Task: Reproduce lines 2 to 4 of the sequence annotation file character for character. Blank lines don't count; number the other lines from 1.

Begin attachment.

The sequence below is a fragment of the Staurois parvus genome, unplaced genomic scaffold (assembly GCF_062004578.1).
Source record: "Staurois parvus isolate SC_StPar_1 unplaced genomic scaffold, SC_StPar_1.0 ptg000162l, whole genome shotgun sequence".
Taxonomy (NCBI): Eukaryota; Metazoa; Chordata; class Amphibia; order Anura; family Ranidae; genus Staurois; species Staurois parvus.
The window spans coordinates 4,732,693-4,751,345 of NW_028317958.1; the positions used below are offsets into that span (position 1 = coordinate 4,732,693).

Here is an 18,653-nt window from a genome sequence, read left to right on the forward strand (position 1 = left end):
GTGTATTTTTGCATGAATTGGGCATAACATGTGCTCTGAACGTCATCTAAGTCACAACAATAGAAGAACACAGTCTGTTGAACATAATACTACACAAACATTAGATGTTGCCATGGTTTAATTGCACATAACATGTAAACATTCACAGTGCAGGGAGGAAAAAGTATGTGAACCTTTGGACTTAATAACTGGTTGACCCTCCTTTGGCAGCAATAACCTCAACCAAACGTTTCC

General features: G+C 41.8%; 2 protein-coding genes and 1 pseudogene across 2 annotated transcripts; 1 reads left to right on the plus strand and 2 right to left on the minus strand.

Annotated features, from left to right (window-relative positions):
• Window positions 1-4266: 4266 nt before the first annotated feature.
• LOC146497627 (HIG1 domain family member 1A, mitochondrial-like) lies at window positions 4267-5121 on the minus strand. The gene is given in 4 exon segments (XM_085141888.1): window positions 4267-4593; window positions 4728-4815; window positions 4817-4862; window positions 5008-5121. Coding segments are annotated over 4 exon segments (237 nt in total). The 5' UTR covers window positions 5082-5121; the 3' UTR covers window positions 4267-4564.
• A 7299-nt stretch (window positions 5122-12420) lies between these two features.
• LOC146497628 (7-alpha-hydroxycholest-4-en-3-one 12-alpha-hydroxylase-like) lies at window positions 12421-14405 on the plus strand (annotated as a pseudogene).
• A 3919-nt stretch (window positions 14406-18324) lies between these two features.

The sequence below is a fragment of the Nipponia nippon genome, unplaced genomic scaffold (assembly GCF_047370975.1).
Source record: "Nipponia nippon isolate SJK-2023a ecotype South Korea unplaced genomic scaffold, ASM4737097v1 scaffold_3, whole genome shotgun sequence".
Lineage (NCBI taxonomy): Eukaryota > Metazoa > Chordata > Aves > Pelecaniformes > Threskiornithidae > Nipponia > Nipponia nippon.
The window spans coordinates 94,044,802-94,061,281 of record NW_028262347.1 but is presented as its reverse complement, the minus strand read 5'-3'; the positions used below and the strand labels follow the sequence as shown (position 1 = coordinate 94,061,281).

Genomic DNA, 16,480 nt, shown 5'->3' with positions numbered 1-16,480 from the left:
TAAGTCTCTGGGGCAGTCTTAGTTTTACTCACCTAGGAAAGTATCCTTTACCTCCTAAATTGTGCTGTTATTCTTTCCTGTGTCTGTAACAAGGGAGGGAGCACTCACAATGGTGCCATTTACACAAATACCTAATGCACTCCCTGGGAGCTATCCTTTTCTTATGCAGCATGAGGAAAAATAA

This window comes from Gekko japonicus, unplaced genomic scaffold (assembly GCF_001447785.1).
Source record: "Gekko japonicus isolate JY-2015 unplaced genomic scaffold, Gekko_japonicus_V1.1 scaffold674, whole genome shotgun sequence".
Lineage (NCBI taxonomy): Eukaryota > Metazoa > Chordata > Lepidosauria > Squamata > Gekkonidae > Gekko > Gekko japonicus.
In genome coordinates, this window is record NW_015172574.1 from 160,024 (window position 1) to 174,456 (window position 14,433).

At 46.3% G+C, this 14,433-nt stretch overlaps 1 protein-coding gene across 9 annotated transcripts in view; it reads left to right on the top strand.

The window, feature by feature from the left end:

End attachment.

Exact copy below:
Source record: "Staurois parvus isolate SC_StPar_1 unplaced genomic scaffold, SC_StPar_1.0 ptg000162l, whole genome shotgun sequence".
Taxonomy (NCBI): Eukaryota; Metazoa; Chordata; class Amphibia; order Anura; family Ranidae; genus Staurois; species Staurois parvus.
The window spans coordinates 4,732,693-4,751,345 of NW_028317958.1; the positions used below are offsets into that span (position 1 = coordinate 4,732,693).